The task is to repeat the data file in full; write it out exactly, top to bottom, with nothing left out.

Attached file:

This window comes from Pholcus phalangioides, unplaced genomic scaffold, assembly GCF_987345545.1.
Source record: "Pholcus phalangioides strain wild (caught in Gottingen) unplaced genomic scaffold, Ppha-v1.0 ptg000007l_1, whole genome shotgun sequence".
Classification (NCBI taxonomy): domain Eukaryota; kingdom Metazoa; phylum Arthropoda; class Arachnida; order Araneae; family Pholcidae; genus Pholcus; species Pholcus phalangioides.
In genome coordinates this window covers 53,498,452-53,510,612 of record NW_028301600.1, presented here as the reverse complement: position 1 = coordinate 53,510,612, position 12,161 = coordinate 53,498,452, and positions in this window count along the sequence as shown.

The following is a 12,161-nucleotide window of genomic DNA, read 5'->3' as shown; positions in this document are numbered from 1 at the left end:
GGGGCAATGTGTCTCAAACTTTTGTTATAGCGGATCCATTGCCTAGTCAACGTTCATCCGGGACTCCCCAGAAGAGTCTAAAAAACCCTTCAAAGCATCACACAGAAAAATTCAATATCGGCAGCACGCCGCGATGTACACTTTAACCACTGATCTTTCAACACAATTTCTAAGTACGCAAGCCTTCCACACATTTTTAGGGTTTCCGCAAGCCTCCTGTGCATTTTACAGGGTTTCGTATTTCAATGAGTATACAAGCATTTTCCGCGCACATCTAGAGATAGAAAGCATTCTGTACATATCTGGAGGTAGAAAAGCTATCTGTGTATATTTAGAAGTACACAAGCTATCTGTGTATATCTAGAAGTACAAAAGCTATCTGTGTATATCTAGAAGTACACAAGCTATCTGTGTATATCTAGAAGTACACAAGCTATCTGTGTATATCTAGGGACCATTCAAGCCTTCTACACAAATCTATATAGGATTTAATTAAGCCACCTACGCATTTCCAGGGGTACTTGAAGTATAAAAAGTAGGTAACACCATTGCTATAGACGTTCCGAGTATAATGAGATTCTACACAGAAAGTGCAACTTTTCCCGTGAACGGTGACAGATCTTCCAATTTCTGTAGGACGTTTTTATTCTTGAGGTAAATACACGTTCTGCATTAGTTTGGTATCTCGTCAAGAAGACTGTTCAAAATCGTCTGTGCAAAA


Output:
This window comes from Pholcus phalangioides, unplaced genomic scaffold, assembly GCF_987345545.1.
Source record: "Pholcus phalangioides strain wild (caught in Gottingen) unplaced genomic scaffold, Ppha-v1.0 ptg000007l_1, whole genome shotgun sequence".
Classification (NCBI taxonomy): domain Eukaryota; kingdom Metazoa; phylum Arthropoda; class Arachnida; order Araneae; family Pholcidae; genus Pholcus; species Pholcus phalangioides.
In genome coordinates this window covers 53,498,452-53,510,612 of record NW_028301600.1, presented here as the reverse complement: position 1 = coordinate 53,510,612, position 12,161 = coordinate 53,498,452, and positions in this window count along the sequence as shown.

The following is a 12,161-nucleotide window of genomic DNA, read 5'->3' as shown; positions in this document are numbered from 1 at the left end:
GGGGCAATGTGTCTCAAACTTTTGTTATAGCGGATCCATTGCCTAGTCAACGTTCATCCGGGACTCCCCAGAAGAGTCTAAAAAACCCTTCAAAGCATCACACAGAAAAATTCAATATCGGCAGCACGCCGCGATGTACACTTTAACCACTGATCTTTCAACACAATTTCTAAGTACGCAAGCCTTCCACACATTTTTAGGGTTTCCGCAAGCCTCCTGTGCATTTTACAGGGTTTCGTATTTCAATGAGTATACAAGCATTTTCCGCGCACATCTAGAGATAGAAAGCATTCTGTACATATCTGGAGGTAGAAAAGCTATCTGTGTATATTTAGAAGTACACAAGCTATCTGTGTATATCTAGAAGTACAAAAGCTATCTGTGTATATCTAGAAGTACACAAGCTATCTGTGTATATCTAGAAGTACACAAGCTATCTGTGTATATCTAGGGACCATTCAAGCCTTCTACACAAATCTATATAGGATTTAATTAAGCCACCTACGCATTTCCAGGGGTACTTGAAGTATAAAAAGTAGGTAACACCATTGCTATAGACGTTCCGAGTATAATGAGATTCTACACAGAAAGTGCAACTTTTCCCGTGAACGGTGACAGATCTTCCAATTTCTGTAGGACGTTTTTATTCTTGAGGTAAATACACGTTCTGCATTAGTTTGGTATCTCGTCAAGAAGACTGTTCAAAATCGTCTGTGCAAAA